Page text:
ENGLISH POETRY 1579-1830: SPENSER AND THE TRADITION
F. S. E., "Milton" Philadelphia Monthly Magazine 1 (October 1827) 12-13.
1674: Andrew Marvell
1674 ca.: Thomas Ellwood
1688: John Dryden
1690: Thomas D'Urfey
1693: Rev. Samuel Wesley
1694: Joseph Addison
1694: Matthew Prior
1699: Samuel Say
1700: Henry Hall
1700: Samuel Cobb
1701: Matthew Prior
1708: Rev. Thomas Yalden
1709: Rev. Isaac Watts
1712: Rev. Thomas Newcomb
1712: Bezaleel Morrice
1713: Rev. Henry Felton
1714: John Hughes
1717: Bp. Francis Atterbury
1720 ca.: Ambrose Philips
1721: Judith Cowper Madan
1725 ca.: Lady Mary Wortley Montagu
1728: James Ralph
1730: Aaron Hill
1731: Isaac Thompson
1736: G. W.
1737: Alexander Pope
1740: William Shenstone
1745: Rev. Sneyd Davies
1746: William Collins
1747: William Collins
1748: T. F.
1749: F. W.
1750 ca.: William Oldys
1752: S. S. S.
1755: Robert Lloyd
1756: Rev. Joseph Warton
1756: J. H.
1758: G. G.
1759: M. M.
1762: William Whitehead
1766: Rev. Richard Graves
1766: Robert Andrews of Bridgenorth
1770 ca.: Sir William Jones
1773: Rev. William Hayward Roberts
1773: Hester Mulso Chapone
1774: W. H.
1776: James Beattie
1777: N. N. D.
1782: William Hayley
1785: John Pinkerton
1785: A Lady
1790: Helen Maria Williams
1792: John Bennet
1793: William Cowper
1793: J. Laws
1795 ca.: John Blair Linn
1798: A. M.
1799: William Seward
1799: William Roscoe
1800: Thomas Green
1802: William Wordsworth
1803: George Dyer
1806: Dr. John Aikin
1807: Rev. Percival Stockdale
1807: Rev. Percival Stockdale
1808: Sir Samuel Egerton Brydges
1810: R. Rylance
1810: Rev. S. B
1810: James Jennings
1812: William Henry Ireland
1813: Rev. William Cameron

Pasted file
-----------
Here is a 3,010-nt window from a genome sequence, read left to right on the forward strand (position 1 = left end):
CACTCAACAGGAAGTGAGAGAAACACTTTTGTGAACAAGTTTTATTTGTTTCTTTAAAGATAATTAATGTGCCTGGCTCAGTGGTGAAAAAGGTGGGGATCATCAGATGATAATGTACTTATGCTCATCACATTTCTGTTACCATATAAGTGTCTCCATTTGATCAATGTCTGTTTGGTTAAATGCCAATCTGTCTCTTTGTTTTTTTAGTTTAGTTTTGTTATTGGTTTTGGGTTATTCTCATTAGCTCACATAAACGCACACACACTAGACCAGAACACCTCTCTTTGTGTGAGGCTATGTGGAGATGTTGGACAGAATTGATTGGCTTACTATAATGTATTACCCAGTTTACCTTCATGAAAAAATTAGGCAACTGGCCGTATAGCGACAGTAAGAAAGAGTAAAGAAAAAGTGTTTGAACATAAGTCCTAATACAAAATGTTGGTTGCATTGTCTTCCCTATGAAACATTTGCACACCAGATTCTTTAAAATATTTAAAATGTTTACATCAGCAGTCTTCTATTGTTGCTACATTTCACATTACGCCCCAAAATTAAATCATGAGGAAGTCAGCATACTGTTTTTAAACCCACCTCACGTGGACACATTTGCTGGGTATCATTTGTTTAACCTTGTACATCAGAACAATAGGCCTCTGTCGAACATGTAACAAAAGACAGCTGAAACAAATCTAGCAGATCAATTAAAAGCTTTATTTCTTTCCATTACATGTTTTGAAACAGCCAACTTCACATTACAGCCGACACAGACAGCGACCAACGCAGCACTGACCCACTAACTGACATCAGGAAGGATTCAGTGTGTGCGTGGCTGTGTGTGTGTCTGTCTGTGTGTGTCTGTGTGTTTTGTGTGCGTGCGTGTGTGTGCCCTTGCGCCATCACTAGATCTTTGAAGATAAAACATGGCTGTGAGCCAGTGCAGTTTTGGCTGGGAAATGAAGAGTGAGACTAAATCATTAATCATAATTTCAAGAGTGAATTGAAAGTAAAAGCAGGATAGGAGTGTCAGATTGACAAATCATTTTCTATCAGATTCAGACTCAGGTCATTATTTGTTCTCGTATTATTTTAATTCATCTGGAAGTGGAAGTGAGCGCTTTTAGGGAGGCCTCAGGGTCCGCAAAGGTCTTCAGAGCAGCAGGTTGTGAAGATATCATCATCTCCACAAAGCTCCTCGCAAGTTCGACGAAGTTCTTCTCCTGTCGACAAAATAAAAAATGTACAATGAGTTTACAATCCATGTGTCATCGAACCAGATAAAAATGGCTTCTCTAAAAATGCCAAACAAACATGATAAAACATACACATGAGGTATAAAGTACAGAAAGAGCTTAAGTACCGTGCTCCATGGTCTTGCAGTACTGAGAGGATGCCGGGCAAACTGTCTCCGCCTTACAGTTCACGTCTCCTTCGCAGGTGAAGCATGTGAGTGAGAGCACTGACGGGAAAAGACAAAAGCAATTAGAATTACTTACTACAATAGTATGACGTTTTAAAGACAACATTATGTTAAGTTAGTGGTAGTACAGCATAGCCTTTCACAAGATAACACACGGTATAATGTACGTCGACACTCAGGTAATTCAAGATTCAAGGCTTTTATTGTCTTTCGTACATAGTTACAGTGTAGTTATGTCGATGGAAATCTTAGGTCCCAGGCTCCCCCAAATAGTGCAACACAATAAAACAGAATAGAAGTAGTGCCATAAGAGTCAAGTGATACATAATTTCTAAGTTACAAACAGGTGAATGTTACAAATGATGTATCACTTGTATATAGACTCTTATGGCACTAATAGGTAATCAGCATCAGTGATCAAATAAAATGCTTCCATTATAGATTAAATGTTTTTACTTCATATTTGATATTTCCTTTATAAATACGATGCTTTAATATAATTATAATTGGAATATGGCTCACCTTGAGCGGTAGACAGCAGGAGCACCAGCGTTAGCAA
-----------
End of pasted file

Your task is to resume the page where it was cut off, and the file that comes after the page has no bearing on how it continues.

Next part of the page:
1815: Robert Southey
1817: Richard Hatt
1819: Lord Byron
1819: Thomas Mulock
1819: Thomas Campbell
1822: W. W.
1824: William Hazlitt
1824: Rev. Thomas Frognall Dibdin
1824: John Abraham Heraud
1824: Bryan Waller Procter
1825: Thomas Babington Macaulay
1825: Bryan Waller Procter
1826: James Gates Percival
1827: F. S. E.
1828: Dr. David Macbeth Moir
1830: Rev. George Barrell Cheever
1830: George Wallingford Clarke
1830: John Abraham Heraud
1830 ca.: Rev. John Mitford
1830: Jeremiah Holmes Wiffen
1833: Samuel Taylor Coleridge
1842: C. H. Timperley
1843: John Holland
1863: George Daniel
1880: Mark Pattison
1882: Epes Sargent
1899: Henry A. Beers
F. S. E.:
1827: John Milton
Wrong'd and forsaken, yet the immortal dream
So clearly brightened on his seraph mind,
That all which inspiration could redeem,
Of glory fled, was palpably defined;
And, free from mortal shade, his glowing thought
Won, ev'n on earth, the Elysium which it sought.
The spirits of the sky became to him
Companions, and revealers of the past;
Each high sublimity — the wild and dim,
A living splendour o'er his vision cast;
Till, led "above the Aonian Mount," he soared,
Where the thron'd Seraphim of heaven adored.
Thanks for the radiant gift, another stream
Of light and gladness, bursting on mankind,
A talisman against the woes that teem,
A draught to quench the burnings of the mind;
For this, O Bard! we consecrate thy name,
The holiest gem upon the shrine of fame.
Thanks for thy creed, that thus the earth is filled
With those pure watchers from the starry sphere;—
How should Man's grosser thought be hushed and stilled
With knowledge of the presence that is near!
Yea, striving with our dross, we might almost
Obtain communion with that sinless host.
The lonely rest of hills, a mountain peak
Invading the blue solitudes of air,
Silent — except perchance some torrent creek
Or winds may hold a stormy revel there,—
Bring to the human bosom a deep sense
Of life all spiritual and intense.
The curbless ocean, and the rosy track
Which sunset leaves upon the coloured sky;
As if the day would cast a blessing back,
Before it mingles with the shades gone by,
Awaken, with strange longings of the soul,
A mournfulness that dust should so control:
For mind would blend with mind, and though a curse
Hath darkly bound us to our sordid clay,
At times the gloom will partially disperse,
And matter o'er the ethereal lose its sway;
Then, Milton! thy aspiring creed is found
Attested by the glories which surround.